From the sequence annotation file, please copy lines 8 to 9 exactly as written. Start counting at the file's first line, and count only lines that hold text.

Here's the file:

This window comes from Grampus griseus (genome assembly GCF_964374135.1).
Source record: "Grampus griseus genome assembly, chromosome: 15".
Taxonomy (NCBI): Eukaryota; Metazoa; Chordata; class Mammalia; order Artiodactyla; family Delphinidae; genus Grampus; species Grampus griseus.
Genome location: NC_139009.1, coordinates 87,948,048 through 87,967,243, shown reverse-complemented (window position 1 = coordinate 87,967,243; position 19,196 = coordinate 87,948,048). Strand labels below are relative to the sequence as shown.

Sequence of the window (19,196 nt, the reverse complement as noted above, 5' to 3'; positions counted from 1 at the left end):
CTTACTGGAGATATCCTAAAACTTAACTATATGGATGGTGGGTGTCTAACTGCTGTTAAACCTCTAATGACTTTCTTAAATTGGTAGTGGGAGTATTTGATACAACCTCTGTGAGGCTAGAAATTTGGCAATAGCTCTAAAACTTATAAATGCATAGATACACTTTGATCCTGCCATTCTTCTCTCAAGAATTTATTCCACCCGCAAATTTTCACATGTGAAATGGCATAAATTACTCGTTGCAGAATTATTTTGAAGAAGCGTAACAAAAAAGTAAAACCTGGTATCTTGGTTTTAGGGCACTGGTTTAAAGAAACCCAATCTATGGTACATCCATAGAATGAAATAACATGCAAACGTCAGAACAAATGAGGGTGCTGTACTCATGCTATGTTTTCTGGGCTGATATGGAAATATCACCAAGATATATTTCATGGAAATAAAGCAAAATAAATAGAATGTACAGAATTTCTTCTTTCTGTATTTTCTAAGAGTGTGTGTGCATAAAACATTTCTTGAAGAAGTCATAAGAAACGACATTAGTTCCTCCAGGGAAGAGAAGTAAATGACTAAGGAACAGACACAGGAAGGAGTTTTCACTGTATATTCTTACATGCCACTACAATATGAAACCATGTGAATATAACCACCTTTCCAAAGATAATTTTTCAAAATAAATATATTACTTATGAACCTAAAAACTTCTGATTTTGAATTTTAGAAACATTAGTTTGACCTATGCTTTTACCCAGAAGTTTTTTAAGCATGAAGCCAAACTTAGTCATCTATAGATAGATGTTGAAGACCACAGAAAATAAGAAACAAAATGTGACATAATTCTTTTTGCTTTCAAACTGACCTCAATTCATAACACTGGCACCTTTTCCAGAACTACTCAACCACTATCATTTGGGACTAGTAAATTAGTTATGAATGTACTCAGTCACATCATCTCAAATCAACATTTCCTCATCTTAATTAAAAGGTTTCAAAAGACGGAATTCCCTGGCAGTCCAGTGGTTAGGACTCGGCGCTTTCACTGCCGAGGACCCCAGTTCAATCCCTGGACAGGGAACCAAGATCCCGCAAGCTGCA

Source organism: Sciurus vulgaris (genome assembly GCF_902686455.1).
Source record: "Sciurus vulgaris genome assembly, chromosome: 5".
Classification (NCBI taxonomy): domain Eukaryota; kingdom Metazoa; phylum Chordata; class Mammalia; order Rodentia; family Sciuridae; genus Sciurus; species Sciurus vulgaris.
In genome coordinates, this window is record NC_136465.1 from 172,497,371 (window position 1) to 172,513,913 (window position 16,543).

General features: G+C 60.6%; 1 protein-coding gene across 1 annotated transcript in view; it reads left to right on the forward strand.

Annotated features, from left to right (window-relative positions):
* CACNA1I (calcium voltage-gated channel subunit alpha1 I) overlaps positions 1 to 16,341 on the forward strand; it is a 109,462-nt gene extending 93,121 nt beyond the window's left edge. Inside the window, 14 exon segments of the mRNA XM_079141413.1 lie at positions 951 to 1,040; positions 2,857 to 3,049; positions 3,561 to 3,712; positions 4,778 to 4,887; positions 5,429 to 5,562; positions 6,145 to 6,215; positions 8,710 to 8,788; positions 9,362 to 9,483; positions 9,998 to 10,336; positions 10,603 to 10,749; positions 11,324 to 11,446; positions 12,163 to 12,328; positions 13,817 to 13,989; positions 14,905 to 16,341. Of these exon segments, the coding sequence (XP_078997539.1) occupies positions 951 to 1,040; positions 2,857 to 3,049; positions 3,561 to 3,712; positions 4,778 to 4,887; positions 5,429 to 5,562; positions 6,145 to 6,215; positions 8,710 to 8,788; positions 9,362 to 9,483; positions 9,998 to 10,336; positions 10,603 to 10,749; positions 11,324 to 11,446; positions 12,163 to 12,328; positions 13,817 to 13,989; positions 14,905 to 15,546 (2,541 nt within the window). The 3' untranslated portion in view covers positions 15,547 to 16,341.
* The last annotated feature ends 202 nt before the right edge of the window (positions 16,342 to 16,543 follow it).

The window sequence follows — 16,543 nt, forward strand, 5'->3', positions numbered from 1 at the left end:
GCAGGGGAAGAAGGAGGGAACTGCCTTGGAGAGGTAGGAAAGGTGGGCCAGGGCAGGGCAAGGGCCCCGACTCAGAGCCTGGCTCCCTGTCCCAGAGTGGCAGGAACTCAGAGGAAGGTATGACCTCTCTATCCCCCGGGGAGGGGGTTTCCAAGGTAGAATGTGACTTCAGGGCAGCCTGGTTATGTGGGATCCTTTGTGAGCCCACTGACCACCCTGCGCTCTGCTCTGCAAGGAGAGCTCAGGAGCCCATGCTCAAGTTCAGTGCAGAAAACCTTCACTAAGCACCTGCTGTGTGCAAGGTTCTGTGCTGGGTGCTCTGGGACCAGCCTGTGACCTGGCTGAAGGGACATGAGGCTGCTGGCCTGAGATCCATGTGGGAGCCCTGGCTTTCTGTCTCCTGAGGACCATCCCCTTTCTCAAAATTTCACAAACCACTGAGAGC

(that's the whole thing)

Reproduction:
Source record: "Sciurus vulgaris genome assembly, chromosome: 5".
Classification (NCBI taxonomy): domain Eukaryota; kingdom Metazoa; phylum Chordata; class Mammalia; order Rodentia; family Sciuridae; genus Sciurus; species Sciurus vulgaris.